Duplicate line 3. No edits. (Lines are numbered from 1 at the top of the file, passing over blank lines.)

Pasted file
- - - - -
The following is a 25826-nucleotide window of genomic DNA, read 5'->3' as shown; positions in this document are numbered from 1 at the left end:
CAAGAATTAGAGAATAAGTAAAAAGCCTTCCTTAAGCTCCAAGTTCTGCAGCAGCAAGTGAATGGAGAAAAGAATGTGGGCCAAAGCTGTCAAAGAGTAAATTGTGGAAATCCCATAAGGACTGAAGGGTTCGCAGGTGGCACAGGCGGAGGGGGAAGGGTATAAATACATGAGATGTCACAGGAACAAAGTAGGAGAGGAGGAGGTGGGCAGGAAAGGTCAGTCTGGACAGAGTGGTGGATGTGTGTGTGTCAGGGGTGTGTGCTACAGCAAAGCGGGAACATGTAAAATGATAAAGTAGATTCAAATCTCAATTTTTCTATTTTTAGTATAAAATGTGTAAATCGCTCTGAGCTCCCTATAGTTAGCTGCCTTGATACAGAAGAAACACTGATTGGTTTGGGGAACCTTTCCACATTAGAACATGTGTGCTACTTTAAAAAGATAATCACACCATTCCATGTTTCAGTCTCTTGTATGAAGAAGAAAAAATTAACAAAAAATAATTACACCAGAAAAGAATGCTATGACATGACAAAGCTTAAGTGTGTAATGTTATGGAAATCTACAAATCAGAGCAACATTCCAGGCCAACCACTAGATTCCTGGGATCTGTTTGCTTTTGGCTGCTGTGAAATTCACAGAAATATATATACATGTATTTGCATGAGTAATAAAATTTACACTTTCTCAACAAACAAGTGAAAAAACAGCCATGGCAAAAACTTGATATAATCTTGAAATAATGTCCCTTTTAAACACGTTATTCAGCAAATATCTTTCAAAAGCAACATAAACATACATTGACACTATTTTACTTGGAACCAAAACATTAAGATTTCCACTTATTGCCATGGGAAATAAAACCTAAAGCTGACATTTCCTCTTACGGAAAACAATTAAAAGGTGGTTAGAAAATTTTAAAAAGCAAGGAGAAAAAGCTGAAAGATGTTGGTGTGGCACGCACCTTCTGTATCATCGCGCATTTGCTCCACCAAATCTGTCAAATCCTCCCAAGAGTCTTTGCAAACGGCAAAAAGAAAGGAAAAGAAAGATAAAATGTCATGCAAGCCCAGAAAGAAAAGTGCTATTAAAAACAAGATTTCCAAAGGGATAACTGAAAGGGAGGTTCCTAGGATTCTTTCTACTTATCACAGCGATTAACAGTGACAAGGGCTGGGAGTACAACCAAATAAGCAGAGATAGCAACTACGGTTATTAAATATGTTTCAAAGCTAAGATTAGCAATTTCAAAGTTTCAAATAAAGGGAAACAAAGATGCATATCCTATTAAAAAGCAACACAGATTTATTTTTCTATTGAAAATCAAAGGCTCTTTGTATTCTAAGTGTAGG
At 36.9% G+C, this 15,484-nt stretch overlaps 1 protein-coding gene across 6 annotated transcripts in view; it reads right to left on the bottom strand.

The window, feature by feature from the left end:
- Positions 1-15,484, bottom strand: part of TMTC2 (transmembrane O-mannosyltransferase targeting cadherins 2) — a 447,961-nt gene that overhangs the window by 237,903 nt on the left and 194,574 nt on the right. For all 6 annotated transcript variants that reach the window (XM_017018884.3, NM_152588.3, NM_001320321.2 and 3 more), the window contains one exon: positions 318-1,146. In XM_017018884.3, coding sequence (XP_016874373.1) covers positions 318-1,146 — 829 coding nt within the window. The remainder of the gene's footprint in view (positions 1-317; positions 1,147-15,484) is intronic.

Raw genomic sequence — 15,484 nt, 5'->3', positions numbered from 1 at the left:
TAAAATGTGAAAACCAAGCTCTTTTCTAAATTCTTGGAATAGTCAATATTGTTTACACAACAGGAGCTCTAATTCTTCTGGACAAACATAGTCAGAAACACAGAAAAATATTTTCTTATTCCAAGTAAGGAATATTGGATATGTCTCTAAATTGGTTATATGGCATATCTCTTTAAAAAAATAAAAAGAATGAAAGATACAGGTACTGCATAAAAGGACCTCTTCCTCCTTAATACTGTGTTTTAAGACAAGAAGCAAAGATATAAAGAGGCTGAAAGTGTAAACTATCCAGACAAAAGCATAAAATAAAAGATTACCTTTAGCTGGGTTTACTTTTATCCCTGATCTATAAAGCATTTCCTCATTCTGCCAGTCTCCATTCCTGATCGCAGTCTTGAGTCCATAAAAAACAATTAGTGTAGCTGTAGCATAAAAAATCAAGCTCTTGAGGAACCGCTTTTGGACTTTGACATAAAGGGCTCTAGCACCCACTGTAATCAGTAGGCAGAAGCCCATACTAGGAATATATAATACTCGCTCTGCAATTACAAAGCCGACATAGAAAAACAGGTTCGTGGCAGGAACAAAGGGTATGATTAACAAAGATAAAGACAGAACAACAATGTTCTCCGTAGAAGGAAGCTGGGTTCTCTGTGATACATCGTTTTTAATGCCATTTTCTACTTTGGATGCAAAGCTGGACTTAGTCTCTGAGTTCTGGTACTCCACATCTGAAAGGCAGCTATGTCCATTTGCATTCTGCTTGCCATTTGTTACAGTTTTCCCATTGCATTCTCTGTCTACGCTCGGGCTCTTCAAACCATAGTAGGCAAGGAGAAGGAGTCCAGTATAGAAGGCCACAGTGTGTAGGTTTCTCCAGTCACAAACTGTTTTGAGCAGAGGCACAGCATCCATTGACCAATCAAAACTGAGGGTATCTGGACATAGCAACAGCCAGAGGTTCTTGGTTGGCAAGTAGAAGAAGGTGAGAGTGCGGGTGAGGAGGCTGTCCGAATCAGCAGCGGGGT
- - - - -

At 36.9% G+C, this 15,484-nt stretch overlaps 1 protein-coding gene across 6 annotated transcripts in view; it reads right to left on the bottom strand.